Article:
More than one way to capture motion

New techniques give filmmakers greater flexibility

Robert Zemeckis doesn’t seem to mind, but many helmers simply won’t make the leap to performance capture, at least not as long as it entails surrendering 100 years of filmmaking tradition to work on a fixed concrete stage (or “volume”) populated by leotard-clad actors bedecked with dozens of pingpong ball-sized reflectors (or “markers”). But that may change as newer, less-obtrusive options are emerging.

“I’ve always thought the days of wetsuits and funny markers were going to be numbered, and because of the speed of computer technology, it’s happening a lot faster than we imagined,” says Demian Gordon, motion-capture supervisor for Sony Pictures Imageworks.

Out of the soundstage and onto the set

The familiar “Beowulf” style of operating in a closed, lablike environment with an array of infrared cameras bolted to the walls may make sense when creating a fully computer-animated feature, but it simply isn’t practical when trying to integrate motion-capture performances with live-action footage.

That’s why ILM developed a proprietary iMoCap system flexible enough to operate on-set, under first-unit lighting, for the “Pirates of the Caribbean” sequels. “One of our goals is not to encumber the filmmakers with a lot of effects apparatus or constraints,” ILM animation supervisor Hal Hickel explains.

The new optical system was flexible enough that two tripod-mounted, prosumer-grade HD video cameras placed anywhere with a clear view of actor Bill Nighy could capture his physical performance as Davy Jones. “The data is not as good as what you get on a motion-capture stage, but the tradeoff is that it’s robust, it’s lightweight, and we can take it anywhere,” Hinkel says. The character’s face was still animated by hand.

Away with cumbersome markers

While elaborate indoor infrared camera systems remain the most reliable way to record mo-cap data, those bulky reflective markers take a long time to apply, can skew the data if placed incorrectly and often slip or fall off.

San Francisco-based Mova found an alternative in the markerless Contour Reality Capture system designed specifically for faces and cloth. By applying phosphorescent makeup to a performer’s face or to special glow-in-the-dark dyes to costumes and rapidly strobing blacklights just beyond the threshold of human perception, multiple cameras record facial movements during the tiny interval when the lights are off.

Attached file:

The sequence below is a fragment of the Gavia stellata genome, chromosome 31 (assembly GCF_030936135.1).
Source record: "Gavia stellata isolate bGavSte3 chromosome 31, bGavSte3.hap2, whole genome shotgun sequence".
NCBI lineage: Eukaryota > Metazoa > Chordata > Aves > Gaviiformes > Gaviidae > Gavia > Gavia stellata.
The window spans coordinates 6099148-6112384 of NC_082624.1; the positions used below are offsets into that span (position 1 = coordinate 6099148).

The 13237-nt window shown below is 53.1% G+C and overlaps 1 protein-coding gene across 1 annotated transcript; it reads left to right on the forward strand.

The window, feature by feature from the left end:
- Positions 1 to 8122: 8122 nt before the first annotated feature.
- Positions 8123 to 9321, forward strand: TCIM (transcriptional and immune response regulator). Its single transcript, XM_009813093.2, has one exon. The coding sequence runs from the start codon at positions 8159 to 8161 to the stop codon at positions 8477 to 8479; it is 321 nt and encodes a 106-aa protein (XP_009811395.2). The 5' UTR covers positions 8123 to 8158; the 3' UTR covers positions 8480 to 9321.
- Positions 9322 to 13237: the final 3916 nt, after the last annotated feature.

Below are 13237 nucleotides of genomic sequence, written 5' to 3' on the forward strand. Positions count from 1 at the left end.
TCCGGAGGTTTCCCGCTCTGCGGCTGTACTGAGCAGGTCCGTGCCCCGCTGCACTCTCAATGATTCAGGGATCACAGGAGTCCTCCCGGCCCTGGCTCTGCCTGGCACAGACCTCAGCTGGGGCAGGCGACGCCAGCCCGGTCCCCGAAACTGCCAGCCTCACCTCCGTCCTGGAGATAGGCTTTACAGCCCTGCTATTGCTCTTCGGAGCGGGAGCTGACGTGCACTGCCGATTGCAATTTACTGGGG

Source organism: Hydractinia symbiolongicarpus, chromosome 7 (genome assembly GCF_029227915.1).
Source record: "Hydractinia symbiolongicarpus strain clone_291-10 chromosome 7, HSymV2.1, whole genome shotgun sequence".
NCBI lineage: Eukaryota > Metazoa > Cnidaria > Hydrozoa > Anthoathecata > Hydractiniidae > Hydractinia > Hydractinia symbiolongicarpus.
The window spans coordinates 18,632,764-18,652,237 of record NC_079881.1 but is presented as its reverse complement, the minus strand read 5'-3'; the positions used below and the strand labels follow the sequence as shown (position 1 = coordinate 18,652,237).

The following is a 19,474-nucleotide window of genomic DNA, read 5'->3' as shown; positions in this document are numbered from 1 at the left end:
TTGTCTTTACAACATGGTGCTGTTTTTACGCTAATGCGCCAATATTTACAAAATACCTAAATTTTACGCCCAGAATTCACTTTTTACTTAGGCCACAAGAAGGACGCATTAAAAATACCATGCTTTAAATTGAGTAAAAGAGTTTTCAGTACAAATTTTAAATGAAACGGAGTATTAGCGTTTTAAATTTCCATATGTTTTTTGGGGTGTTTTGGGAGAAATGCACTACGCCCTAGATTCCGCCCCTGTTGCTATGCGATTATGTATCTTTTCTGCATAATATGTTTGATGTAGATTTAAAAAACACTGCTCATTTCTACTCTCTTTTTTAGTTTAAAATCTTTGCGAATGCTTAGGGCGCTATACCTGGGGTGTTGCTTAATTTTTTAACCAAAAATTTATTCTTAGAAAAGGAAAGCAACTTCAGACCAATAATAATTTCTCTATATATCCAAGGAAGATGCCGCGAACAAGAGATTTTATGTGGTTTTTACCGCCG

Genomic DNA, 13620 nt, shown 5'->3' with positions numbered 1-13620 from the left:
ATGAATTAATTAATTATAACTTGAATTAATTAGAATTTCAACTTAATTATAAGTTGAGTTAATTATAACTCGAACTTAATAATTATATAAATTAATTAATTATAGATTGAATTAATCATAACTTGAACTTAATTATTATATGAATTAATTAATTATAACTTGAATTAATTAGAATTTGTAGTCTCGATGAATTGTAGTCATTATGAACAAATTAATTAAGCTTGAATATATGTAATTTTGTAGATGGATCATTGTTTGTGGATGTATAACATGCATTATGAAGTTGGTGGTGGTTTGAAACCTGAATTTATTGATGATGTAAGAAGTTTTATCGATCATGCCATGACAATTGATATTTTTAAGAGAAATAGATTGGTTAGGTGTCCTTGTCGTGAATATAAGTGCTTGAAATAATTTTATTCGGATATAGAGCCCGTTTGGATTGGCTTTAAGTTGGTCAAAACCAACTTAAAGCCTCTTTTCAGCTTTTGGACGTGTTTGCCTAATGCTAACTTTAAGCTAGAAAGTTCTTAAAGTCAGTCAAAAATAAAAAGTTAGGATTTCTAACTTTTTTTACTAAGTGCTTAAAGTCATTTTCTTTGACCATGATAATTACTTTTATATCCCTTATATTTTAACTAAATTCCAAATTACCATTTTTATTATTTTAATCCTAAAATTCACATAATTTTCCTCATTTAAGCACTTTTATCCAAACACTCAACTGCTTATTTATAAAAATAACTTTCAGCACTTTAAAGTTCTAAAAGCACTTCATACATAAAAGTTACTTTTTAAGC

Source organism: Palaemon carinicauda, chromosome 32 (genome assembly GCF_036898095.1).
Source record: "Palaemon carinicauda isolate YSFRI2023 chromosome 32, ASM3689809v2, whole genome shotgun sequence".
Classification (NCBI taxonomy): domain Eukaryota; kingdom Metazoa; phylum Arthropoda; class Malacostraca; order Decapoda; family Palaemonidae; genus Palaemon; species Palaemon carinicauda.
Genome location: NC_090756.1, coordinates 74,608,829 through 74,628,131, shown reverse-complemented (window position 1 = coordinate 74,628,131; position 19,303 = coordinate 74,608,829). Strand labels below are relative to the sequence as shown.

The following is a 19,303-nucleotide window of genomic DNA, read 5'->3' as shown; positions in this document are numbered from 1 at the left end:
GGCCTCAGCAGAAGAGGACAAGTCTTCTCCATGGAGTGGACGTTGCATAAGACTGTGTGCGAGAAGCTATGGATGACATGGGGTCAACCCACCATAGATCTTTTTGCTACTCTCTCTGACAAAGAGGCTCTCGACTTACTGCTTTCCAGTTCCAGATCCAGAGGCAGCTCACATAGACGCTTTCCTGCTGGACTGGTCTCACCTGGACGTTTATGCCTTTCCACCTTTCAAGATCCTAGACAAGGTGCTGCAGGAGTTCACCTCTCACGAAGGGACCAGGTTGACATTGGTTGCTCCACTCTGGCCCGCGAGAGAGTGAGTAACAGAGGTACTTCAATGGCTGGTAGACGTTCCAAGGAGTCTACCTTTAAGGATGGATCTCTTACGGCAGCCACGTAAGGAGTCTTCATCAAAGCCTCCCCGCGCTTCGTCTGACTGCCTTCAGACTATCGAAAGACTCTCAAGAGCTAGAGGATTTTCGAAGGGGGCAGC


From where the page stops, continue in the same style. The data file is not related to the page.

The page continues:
“Contour is almost to the point where we can show the faces live as they’re being captured,” says founder Steve Perlman. But the system does have its limits: “We need a situation in a room where we can control the lighting.”

Single- and no-camera solutions

Another company, Image Metrics, eschews makeup and markers altogether, using machine-vision technology to recognize faces and translate even their subtlest movements to an animated model. The company’s proprietary software can analyze any performance where the face is visible, but it traditionally works from a single helmet-mounted standard-def camera.

“In theory, you need multiple cameras to get to any 3-D position, but if you know what it is you’re looking at, then you can get 3-D from a single camera,” Imageworks’ Gordon explains. And the way things are headed, cameras themselves may not even be necessary: “Any system where you can measure time of flight is potentially a motion-capture technology,” he says, opening the door for possible inertial, magnetic and radio-wave approaches.

Introducing virtual vision

Even as capture methods get more sophisticated, the challenge for filmmakers remains how to direct the performances themselves. “Unless you have the ability to see it in real time, you don’t make the choices you make on the live set, so the end result doesn’t look as natural as what you’re used to seeing on a normal film,” says visual effects guru Rob Legato, who served as a motion-capture consultant on James Cameron’s forthcoming “Avatar.”

Cameron himself admits: “It just looks like a bunch of people standing around in wetsuits in a big white volume, so creatively, it’s very daunting.” Because the actors were powering 7-foot alien creatures and interacting with elements at different scales, Legato helped develop a SimulCam system that allowed Cameron to visualize a low-res version of the digital creatures and environments. Guided by the virtual performances he could see in his viewfinder, “I can use the cameras to block the actors, so I always know my shots are going to work later,” the director says.

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